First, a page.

Meanwhile, authorities in Iran said they would begin disinfecting Tehran’s metro, which is used by some 3 million people, to stymie the spread of the virus. The government has also closed down schools and religious seminaries in the holy city of Qom, where the virus first killed two elderly patients last week.
Iraq and Pakistan, which share borders with Iran, have taken preventive measures to limit the spread of the virus from Iranian travelers. Infected travelers from Iran already have been discovered in Lebanon and Canada..
Saudi Arabia has ordered anyone traveling from Iran to wait at least 14 days before entering the kingdom as it seeks to prevent the spread of the virus to the Muslim pilgrimage sites of Makkah and Medina.
Also on Sunday, Iranian Foreign Minister Mohammad Javad Zarif joked about shaking hands with his visiting Austrian counterpart Alexander Schallenberg and told reporters: “We have to shake hands with them, don’t worry I don’t have coronavirus.”
Last week, Schallenberg said that he would travel to Tehran amid efforts by European countries to keep alive Iran’s nuclear agreement with world powers. Regional tensions have steadily risen since the US withdrew from the landmark deal.


Prisoners riot in Iran, region’s worst COVID-19 outbreak

Updated 9 min 49 sec ago

Prisoners riot in Iran, region’s worst COVID-19 outbreak

  • Iran had temporarily released around 100,000 prisoners as part of measures taken to contain the pandemic
  • Prisoners broke cameras and caused other damage in two sections housing violent criminals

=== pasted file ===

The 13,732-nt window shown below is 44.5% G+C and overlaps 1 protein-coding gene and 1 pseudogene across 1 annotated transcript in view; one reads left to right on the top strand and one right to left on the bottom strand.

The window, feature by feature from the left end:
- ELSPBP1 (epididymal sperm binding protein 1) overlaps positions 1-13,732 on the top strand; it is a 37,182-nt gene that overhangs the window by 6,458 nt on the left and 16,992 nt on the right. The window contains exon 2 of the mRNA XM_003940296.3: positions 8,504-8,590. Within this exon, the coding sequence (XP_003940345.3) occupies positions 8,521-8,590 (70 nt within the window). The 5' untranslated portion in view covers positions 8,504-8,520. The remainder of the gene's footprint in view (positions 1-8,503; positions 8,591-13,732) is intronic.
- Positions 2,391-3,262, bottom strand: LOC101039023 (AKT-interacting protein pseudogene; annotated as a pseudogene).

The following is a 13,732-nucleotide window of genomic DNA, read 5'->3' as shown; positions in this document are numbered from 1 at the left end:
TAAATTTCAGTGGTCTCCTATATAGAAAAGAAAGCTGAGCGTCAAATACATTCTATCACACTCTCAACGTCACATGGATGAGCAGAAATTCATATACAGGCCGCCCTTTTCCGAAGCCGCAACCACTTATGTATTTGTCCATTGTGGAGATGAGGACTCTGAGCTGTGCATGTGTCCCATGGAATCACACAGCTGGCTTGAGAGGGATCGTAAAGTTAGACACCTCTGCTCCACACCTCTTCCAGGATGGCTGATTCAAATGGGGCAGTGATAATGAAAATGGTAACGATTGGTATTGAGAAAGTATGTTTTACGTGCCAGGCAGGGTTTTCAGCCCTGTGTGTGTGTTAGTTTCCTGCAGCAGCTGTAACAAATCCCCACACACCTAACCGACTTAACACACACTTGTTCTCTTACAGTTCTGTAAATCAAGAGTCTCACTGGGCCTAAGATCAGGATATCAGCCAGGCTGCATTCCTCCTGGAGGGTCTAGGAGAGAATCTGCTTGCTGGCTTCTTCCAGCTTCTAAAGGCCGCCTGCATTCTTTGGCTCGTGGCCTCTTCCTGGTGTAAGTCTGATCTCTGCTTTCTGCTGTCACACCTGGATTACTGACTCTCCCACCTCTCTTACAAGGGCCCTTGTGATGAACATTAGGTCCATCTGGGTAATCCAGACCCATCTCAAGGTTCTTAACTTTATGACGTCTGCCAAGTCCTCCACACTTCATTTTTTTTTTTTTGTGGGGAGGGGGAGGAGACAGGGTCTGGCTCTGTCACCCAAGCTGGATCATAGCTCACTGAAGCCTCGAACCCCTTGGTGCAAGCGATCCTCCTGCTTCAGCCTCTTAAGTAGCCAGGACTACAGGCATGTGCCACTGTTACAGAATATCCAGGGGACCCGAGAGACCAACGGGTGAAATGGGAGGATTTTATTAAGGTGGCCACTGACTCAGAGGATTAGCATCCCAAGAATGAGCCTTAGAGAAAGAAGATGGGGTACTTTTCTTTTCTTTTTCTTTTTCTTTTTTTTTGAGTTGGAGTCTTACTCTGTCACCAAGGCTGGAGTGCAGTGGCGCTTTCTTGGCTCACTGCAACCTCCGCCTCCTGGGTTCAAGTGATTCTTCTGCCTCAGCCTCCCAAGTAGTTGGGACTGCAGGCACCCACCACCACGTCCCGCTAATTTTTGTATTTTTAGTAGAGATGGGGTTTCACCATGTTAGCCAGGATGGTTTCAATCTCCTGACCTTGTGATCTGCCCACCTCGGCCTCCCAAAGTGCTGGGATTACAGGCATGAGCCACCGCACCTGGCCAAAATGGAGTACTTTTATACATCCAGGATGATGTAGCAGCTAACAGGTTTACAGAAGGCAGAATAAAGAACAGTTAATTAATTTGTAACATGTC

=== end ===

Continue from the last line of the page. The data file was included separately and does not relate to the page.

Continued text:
TEHRAN: Prisoners in southern Iran broke cameras and caused other damage during a riot, state media reported Monday, the latest in a series of violent prison disturbances in the country, which is battling the most severe coronavirus outbreak in the Middle East.
Iran had temporarily released around 100,000 prisoners as part of measures taken to contain the pandemic, leaving an estimated 50,000 people behind bars, including violent offenders and so-called “security cases,” often dual nationals and others with Western ties.
Families of detainees and Western nations say Iran is holding those prisoners for political reasons or to use them as bargaining chips in negotiations.
The state-run IRNA news agency quoted Gov. Enayatollah Rahimi of the southern Fars province as saying a riot broke out at Adel Abad Prison, the main lockup in the city of Shiraz. Rahimi said prisoners broke cameras and caused other damage in two sections housing violent criminals. No one was wounded and no one escaped.
IRNA reported Friday that 70 inmates had escaped Saqqez Prison in Iran’s western Kurdistan province. Prisoners beat guards during the chaos, a local prosecutor said. Several inmates later returned on their own to the prison.
Since the beginning of the year, riots have broken out in prisons in Aligudarz, Hamedan and Tabriz as well, with some prisoners escaping, IRNA reported.
Iran has reported more than 38,000 infections and 2,640 deaths from COVID-19, the illness caused by the coronavirus.
The virus causes mild symptoms, including fever and cough, in most patients, who recover within a few weeks. But it is highly contagious and can be spread by people showing no symptoms. It can also cause severe illness and death, particularly in older patients or those with underlying health problems.
The virus has infected more than 720,000 people worldwide, causing more than 34,000 deaths, according to data gathered by Johns Hopkins University. More than 150,000 have recovered.